Keeping your personal data safe doesn’t have to be difficult, as long as you keep sensitive information encrypted and under your control. That’s why this week we’re looking at the five best file encryption tools you can use to encrypt your data locally.
Title photo by andrey_l (Shutterstock)
For the purposes of this roundup, we’re focusing on desktop file encryption tools – the ones you use on your own computer to encrypt your own private data. We’re not examining cloud services that promise to encrypt your data, or business services that say they offer encryption. The goal here is to find the best tools you can use to lock down your sensitive files — whether they’re photos, financial documents, personal backups, or anything else — and keep them locked down so only you have the key. For those unfamiliar with the topic, we have a great guide on how encryption works, and how you can use it to keep your own data safe.
With that out of the way, here are your top five, in no particular order:
VeraCrypt is a fork of and a successor to TrueCrypt, which ceased development last year (more on it later.) The development team claims they have addressed some of the issues that were raised during TrueCrypt’s initial security audit, while largely maintaining its familiar interface. Like the original, it’s free, with versions available for Windows, Mac and Linux.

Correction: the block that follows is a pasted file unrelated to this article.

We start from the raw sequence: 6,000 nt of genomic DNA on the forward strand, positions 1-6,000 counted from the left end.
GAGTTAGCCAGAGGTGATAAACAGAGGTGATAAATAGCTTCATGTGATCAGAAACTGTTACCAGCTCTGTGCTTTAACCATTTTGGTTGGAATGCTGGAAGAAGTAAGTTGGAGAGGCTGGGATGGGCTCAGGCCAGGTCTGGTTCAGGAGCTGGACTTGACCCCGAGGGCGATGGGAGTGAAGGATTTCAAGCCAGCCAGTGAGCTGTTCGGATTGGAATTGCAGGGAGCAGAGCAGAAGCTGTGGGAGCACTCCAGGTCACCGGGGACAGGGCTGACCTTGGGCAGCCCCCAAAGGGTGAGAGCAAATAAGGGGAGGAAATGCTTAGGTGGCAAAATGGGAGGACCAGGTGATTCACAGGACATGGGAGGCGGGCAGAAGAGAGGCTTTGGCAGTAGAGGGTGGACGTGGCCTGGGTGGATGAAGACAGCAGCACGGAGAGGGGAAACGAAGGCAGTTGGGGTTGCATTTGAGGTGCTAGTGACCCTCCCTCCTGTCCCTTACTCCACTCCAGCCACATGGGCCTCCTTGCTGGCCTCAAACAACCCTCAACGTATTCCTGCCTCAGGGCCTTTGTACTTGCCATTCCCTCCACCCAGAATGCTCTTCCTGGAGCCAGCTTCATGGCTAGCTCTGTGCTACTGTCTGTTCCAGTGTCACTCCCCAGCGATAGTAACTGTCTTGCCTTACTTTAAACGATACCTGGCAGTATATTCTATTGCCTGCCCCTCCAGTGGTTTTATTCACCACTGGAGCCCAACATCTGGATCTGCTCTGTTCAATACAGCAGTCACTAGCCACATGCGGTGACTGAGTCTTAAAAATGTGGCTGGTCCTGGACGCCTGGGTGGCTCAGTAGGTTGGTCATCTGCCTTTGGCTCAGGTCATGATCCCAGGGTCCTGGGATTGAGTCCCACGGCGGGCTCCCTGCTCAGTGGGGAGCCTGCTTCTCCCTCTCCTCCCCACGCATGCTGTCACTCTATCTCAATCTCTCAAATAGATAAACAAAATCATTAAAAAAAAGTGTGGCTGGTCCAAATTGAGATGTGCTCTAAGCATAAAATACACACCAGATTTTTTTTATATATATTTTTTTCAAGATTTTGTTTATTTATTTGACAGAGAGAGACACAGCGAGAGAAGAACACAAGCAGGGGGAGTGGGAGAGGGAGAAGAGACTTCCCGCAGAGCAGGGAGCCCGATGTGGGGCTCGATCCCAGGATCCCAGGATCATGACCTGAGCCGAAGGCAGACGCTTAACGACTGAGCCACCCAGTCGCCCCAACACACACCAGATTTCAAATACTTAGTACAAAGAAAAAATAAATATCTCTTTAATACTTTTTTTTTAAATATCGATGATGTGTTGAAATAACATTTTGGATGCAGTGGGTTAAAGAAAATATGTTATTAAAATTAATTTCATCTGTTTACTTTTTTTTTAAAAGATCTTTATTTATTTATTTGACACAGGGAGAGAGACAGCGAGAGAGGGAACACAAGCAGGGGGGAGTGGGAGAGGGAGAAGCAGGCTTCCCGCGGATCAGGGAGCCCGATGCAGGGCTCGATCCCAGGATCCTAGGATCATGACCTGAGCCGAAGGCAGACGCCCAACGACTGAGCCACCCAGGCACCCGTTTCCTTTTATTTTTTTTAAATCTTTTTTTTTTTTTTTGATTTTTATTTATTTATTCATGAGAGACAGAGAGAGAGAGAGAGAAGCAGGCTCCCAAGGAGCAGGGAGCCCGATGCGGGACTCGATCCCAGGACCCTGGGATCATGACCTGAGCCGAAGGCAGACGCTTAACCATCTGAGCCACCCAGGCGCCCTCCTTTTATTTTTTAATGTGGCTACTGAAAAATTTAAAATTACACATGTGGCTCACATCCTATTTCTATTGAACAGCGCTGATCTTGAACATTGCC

VeraCrypt supports AES (the most commonly used choice), TwoFish and Serpent encryption ciphers, and allows the creation of hidden, encrypted volumes within other volumes. Its code is available to review, although it’s not strictly open source (because so much of its codebase came from TrueCrypt.) The tool is also under constant development, with regular security updates and an independent audit in the planning stages (according to the developers.)
AxCrypt is a free, open source, GNU GPL-licensed encryption tool for Windows that prides itself on being simple, efficient and easy to use. It integrates nicely with the Windows shell, so you can right-click a file to encrypt it, or configure “timed,” executable encryptions, so the file is locked down for a specific period of time and will self-decrypt later, or when its intended recipient gets it. Files with AxCrypt can be decrypted on demand or kept decrypted while they’re in use, and then automatically re-encrypted when they’re modified or closed.
It’s fast, too, and allows you to select an entire folder or just a large group of files and encrypt them all with a single click. It’s entirely a file encryption tool however, meaning creating encrypted volumes or drives is beyond its capabilities. It supports 128-bit AES encryption only, offers protection against brute force cracking attempts, and is exceptionally lightweight (less than 1MB.) It also has a lot of command line options, so you can fire up the command prompt in Windows and perform more complex action sequences.
BitLocker is a full-disk encryption tool built into Windows Vista and Windows 7 (Ultimate and Enterprise), and into Windows 8 (Pro and Enterprise), as well as Windows Server (2008 and later). It supports AES (128 and 256-bit) encryption, and while it’s primarily used for whole-disk encryption, it also enables encrypting other volumes or a virtual drive that can be opened and accessed like any other drive on your computer.